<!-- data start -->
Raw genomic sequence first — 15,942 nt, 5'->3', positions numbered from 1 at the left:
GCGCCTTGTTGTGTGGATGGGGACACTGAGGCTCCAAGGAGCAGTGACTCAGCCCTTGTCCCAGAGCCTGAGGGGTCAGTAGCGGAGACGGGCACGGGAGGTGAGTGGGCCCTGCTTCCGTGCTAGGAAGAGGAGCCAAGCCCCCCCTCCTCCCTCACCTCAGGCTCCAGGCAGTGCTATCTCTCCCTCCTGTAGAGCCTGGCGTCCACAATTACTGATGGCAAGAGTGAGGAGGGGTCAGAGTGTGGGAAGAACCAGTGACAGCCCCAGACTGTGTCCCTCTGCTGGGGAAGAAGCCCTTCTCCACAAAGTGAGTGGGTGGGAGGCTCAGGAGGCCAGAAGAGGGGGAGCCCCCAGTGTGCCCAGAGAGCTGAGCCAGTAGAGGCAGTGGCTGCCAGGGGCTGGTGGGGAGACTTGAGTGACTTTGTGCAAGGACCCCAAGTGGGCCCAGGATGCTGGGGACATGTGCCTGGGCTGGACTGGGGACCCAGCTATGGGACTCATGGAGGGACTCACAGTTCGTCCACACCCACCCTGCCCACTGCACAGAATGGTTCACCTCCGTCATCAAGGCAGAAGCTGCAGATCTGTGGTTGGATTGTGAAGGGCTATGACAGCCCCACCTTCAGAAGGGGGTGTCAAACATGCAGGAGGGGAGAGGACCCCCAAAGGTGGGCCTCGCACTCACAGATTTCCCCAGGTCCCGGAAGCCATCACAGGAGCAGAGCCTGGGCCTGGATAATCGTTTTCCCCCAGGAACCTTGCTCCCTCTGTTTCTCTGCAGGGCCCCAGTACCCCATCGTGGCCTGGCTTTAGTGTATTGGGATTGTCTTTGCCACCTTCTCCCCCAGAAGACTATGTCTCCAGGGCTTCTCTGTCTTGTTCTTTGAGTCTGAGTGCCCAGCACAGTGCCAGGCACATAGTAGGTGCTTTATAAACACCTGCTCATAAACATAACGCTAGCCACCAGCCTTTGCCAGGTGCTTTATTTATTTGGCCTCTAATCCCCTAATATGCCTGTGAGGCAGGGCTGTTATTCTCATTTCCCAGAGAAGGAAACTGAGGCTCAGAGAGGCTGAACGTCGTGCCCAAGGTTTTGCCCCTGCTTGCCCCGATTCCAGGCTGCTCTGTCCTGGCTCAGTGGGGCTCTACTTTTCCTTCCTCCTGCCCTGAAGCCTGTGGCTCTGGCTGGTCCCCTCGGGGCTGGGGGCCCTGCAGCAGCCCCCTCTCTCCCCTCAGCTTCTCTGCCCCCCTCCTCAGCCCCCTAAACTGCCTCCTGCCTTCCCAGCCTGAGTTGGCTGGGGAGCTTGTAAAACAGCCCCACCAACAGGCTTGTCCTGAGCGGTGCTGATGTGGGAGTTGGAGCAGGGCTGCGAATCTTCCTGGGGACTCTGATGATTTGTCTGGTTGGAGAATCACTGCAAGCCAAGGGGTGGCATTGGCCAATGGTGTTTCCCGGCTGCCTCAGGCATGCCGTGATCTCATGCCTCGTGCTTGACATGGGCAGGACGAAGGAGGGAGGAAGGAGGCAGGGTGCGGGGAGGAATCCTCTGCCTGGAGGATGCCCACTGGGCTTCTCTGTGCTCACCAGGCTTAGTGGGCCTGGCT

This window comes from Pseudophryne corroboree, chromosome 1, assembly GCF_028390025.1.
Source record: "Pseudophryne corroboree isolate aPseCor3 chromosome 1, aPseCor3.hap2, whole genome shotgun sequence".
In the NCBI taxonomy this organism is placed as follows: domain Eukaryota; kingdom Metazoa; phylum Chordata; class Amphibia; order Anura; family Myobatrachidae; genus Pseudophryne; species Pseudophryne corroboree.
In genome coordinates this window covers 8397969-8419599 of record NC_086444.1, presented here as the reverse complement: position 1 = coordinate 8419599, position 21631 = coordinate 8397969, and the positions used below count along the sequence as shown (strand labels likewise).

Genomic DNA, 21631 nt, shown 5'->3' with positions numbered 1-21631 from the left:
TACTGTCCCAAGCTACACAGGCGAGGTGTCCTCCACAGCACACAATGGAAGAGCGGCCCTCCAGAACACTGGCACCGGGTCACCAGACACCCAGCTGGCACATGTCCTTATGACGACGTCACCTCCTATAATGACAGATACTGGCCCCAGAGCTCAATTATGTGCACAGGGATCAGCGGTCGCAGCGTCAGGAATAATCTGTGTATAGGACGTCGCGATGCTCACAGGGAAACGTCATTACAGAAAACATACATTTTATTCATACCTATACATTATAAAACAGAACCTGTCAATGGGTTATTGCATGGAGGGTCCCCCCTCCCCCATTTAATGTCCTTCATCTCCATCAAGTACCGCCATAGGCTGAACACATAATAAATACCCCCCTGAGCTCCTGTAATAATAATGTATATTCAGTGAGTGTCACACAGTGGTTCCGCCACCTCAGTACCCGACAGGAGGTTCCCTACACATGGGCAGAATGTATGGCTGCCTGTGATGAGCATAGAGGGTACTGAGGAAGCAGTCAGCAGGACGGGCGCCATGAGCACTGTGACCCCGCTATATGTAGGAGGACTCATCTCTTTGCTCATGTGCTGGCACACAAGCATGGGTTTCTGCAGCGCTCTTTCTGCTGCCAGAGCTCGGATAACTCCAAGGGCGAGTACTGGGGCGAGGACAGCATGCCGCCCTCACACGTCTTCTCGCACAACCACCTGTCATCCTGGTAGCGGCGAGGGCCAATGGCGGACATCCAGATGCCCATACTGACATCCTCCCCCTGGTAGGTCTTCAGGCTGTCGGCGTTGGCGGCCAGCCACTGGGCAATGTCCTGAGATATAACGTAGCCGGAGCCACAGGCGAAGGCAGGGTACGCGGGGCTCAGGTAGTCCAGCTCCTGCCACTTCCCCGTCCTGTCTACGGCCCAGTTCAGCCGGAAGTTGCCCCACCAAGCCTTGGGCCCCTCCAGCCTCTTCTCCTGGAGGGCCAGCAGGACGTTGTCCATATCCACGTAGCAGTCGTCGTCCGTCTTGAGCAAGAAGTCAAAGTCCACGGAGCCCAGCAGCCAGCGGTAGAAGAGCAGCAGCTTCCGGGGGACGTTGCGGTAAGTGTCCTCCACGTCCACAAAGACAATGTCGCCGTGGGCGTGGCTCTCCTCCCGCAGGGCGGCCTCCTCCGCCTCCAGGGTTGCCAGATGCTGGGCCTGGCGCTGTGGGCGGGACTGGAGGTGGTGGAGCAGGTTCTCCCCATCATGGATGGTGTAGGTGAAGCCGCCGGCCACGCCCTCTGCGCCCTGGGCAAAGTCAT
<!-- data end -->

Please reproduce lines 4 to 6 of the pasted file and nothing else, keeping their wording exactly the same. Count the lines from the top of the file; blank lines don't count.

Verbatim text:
Source record: "Pseudophryne corroboree isolate aPseCor3 chromosome 1, aPseCor3.hap2, whole genome shotgun sequence".
In the NCBI taxonomy this organism is placed as follows: domain Eukaryota; kingdom Metazoa; phylum Chordata; class Amphibia; order Anura; family Myobatrachidae; genus Pseudophryne; species Pseudophryne corroboree.
In genome coordinates this window covers 8397969-8419599 of record NC_086444.1, presented here as the reverse complement: position 1 = coordinate 8419599, position 21631 = coordinate 8397969, and the positions used below count along the sequence as shown (strand labels likewise).